• not have been subject to an independent review process; and
  • have been ineligible for the FOS at the time of the complaint but eligible under the expanded scope in April 2019.

Businesses that have already brought litigation in relation to the dispute underlying their complaint, or that have raised a complaint that was already time barred when it was made, will not be eligible for the DRS. Consideration will also be given to the eligibility of directors and shareholders to pursue complaints relating to insolvent/dissolved firms. As to the award limit, this will be £350,000, in line with the FOS's increased award limit which will take place in April 2019. Similar to the FOS, the DRS would be able to recommend greater awards which the financial services firm can choose whether or not to follow. It is proposed that the DRS operate under an independent board of directors with representatives from mainstream business, and the head of the DRS should be a former senior judge who will sit for a maximum of three years. The head will be supported by an appropriate panel of technical and legal experts and the DRS would make decisions on an equivalent fair and reasonable basis as applied by the FOS. Disputes not settled through the first stage of the DRS process will have the right to be reviewed by an expert appeals panel, with a final appeal decision made by the head of the DRS. The DRS will be able to consider consequential loss claims on the same basis as the FOS. The seven initial participating banks have agreed to support and fund the establishment of the DRS with a target date of September 2019 and will establish a steering group to commence work immediately.

UK Finance has stated that the effectiveness of the proposals made by the seven participating banks will be enhanced by the broadest possible participation, including from non-bank lenders and new providers in the marketplace that serve eligible SMEs.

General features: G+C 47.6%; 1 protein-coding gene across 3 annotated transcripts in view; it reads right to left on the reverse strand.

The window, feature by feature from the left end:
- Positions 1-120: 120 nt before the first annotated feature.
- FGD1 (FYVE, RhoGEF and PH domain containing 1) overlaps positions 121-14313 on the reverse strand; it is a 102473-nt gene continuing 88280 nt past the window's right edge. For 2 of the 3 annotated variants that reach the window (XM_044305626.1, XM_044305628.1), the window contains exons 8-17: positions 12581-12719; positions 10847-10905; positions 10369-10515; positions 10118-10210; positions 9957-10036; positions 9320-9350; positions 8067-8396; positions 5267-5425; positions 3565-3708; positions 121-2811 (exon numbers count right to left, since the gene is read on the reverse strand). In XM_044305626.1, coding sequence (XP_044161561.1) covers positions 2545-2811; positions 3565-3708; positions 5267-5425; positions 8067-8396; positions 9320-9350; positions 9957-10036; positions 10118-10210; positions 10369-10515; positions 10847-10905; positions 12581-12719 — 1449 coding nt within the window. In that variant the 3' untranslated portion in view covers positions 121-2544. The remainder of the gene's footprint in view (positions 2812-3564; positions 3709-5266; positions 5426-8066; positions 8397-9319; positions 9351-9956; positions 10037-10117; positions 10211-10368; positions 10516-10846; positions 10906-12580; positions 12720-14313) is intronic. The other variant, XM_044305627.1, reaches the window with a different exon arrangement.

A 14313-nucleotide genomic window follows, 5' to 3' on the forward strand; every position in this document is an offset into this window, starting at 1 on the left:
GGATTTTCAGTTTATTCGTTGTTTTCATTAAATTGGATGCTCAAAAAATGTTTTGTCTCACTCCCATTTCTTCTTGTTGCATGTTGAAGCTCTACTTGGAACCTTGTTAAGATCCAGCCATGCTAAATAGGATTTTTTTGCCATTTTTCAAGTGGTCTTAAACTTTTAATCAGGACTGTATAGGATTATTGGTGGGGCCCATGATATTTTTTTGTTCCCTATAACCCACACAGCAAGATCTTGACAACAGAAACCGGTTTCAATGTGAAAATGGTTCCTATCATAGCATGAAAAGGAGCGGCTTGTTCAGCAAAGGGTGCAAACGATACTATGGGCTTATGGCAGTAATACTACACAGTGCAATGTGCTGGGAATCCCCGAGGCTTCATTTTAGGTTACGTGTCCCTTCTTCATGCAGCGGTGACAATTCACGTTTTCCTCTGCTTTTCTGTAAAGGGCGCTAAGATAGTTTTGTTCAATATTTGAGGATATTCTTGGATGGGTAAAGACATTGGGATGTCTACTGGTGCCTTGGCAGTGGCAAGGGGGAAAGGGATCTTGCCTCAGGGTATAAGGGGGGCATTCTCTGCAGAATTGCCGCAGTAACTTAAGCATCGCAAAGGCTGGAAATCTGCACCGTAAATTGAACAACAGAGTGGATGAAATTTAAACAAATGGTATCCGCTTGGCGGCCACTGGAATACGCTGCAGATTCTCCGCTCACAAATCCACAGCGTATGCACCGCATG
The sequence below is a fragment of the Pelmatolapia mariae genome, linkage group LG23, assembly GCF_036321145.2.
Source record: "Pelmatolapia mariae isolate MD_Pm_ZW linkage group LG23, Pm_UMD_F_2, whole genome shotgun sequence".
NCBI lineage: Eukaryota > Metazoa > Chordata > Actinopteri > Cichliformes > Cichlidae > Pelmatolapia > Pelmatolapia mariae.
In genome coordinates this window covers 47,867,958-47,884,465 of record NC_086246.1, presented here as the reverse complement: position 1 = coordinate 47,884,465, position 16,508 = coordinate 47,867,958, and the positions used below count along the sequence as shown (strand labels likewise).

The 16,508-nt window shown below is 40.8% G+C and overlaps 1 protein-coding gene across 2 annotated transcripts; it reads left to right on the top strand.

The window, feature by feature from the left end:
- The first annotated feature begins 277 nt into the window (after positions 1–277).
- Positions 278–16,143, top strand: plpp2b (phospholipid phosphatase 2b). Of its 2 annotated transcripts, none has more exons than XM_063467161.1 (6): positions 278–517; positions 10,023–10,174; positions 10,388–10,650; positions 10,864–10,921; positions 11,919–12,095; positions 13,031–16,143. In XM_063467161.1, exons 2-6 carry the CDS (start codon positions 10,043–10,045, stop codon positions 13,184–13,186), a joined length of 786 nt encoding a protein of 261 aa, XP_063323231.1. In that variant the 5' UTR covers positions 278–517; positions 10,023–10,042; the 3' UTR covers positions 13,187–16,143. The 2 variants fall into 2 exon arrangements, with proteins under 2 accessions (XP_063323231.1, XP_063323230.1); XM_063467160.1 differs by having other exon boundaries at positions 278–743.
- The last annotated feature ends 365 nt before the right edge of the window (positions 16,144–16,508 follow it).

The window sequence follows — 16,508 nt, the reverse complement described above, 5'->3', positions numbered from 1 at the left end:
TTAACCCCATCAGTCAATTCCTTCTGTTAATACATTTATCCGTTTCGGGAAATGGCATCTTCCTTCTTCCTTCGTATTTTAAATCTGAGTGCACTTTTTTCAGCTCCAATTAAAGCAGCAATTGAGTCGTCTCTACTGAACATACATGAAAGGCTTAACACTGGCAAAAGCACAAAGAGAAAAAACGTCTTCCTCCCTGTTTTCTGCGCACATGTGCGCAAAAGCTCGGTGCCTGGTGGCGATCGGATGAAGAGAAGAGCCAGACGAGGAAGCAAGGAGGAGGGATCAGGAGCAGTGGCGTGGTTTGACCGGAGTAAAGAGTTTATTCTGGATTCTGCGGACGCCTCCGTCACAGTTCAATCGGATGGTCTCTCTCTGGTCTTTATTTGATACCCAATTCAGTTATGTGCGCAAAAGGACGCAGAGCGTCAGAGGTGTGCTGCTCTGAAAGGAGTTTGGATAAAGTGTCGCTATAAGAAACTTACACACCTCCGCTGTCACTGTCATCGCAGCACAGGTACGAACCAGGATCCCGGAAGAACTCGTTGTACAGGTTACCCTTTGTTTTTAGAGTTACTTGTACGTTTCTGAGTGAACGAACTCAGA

In their aim to deliver stronger, fairer outcomes for SMEs, the leading banks have provided a firm commitment to give access to dispute resolution forums to those SMEs whose only option previously would have been to undertake expensive, lengthy litigation. It will result in 99.5% of SMEs being eligible for a free dispute resolution forum, which will consider their case on a "fair and reasonable" basis, rather than the strict legal basis of the courts. The DRS is designed to remedy customer discontent over the past 10 years and plug the gap for those SMEs who did not have access to a dispute resolution forum or other form of independent review process. It will put those complainants with legacy complaints on an equal footing to those SMEs eligible for the FOS, post April 2019.

There has been some criticism levelled at independent review schemes, for a perceived lack of independence given the banks' control over them. This should be taken into consideration when the DRS, or the interim voluntary ombudsman process, is established to avoid similar complaints.

Whilst the commitment to ensure SME disputes are dealt with appropriately is positive and the proposals will, no doubt, be welcomed by SMEs, expanding the FOS further before even the current expansion has been able to bed in and its success measured must be exercised with a degree of caution. Walker has admitted his recommendations are "ambitious", and has acknowledged that if the ombudsman system fails, all options, including a financial services tribunal, should be explored.